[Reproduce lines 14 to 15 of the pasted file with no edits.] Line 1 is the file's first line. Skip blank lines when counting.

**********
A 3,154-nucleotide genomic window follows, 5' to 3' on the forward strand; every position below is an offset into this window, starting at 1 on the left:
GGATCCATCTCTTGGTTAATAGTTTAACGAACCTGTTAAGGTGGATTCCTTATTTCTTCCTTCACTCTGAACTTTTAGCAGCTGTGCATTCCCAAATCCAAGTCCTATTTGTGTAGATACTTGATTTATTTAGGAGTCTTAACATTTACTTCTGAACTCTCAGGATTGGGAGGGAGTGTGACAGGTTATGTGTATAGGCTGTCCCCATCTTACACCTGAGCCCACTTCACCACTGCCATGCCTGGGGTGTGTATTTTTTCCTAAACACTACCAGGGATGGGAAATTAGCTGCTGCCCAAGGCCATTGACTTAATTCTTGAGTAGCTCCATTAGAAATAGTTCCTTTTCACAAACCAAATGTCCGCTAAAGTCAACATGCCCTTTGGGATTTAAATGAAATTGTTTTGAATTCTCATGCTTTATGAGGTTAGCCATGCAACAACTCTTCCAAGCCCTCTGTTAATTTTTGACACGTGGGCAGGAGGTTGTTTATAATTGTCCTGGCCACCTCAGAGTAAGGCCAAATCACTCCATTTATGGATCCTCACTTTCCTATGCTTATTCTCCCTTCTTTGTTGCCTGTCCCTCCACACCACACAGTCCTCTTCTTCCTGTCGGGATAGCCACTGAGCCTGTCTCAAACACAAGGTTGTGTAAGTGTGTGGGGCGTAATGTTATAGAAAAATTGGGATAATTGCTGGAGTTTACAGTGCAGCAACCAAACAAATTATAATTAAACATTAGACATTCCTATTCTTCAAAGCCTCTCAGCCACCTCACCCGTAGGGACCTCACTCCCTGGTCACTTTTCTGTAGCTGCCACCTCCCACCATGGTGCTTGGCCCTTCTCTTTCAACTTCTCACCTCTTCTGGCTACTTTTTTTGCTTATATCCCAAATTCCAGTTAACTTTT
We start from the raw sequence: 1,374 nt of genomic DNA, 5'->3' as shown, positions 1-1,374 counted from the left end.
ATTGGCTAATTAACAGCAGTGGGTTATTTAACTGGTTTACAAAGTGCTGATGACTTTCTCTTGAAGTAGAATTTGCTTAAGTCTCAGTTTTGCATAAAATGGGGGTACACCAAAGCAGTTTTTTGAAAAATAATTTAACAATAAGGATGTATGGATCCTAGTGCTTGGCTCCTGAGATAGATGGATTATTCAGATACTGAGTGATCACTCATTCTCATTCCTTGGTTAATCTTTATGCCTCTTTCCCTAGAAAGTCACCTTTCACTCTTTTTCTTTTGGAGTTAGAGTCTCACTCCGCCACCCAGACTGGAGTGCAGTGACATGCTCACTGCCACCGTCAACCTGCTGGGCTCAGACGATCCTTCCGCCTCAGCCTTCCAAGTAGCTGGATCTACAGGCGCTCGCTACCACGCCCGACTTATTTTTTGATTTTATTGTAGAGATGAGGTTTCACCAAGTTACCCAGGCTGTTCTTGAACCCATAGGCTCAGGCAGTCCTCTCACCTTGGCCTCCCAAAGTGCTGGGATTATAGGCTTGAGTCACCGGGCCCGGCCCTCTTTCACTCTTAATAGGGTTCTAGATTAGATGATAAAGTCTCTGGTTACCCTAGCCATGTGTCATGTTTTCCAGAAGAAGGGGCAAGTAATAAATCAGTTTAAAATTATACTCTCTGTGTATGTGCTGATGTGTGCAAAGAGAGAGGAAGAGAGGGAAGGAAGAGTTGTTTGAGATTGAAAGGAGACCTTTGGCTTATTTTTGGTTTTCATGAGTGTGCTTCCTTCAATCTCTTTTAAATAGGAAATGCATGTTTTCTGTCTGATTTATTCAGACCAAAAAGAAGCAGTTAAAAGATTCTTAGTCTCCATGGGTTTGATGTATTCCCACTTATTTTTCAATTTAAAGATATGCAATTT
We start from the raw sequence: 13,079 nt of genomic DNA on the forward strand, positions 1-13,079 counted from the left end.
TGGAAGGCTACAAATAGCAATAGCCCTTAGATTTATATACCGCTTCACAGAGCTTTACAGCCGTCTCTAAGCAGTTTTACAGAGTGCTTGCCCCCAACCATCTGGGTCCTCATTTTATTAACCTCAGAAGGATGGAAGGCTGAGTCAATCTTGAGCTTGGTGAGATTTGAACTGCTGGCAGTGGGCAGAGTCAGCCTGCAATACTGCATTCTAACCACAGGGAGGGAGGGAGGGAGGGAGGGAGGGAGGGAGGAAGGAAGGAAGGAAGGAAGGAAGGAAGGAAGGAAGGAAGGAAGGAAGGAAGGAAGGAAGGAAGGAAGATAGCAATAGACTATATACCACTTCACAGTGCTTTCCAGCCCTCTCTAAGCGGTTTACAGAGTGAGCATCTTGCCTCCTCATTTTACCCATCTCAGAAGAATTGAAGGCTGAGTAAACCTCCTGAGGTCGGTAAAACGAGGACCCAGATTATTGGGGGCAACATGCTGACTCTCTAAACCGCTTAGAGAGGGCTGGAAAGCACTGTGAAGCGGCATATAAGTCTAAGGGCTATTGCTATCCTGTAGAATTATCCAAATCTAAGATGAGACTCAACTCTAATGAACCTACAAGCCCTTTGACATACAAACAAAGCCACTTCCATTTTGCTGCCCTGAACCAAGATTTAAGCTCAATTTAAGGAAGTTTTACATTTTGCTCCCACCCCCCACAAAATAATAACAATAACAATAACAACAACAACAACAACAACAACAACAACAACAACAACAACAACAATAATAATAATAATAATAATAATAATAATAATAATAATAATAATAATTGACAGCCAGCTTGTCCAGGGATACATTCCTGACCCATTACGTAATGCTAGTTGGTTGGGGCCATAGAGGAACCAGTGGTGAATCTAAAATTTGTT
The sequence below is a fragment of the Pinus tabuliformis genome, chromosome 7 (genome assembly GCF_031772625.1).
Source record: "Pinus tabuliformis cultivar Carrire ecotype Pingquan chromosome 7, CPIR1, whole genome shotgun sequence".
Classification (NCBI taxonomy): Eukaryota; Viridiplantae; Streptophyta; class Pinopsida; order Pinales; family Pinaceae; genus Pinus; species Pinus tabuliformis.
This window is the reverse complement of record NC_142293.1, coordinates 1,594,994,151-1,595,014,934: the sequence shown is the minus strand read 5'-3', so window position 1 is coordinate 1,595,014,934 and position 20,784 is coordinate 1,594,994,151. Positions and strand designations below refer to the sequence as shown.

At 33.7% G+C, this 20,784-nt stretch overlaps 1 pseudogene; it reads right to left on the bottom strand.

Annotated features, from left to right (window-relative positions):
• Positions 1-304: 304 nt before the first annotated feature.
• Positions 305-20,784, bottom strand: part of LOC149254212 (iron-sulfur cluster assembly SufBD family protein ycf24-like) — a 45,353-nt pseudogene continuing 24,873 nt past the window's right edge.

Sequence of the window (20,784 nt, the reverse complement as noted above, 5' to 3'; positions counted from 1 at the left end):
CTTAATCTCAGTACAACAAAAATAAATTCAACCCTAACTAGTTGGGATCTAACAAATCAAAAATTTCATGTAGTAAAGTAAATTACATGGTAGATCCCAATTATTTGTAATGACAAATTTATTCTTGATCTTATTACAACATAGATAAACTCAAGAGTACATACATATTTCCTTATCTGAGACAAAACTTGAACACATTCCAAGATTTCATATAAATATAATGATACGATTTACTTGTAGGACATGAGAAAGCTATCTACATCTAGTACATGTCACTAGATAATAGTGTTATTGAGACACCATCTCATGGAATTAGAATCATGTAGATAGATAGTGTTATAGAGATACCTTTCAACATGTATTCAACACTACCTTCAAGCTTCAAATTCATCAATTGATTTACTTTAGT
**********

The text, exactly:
• Positions 305-20,784, bottom strand: part of LOC149254212 (iron-sulfur cluster assembly SufBD family protein ycf24-like) — a 45,353-nt pseudogene continuing 24,873 nt past the window's right edge.

Sequence of the window (20,784 nt, the reverse complement as noted above, 5' to 3'; positions counted from 1 at the left end):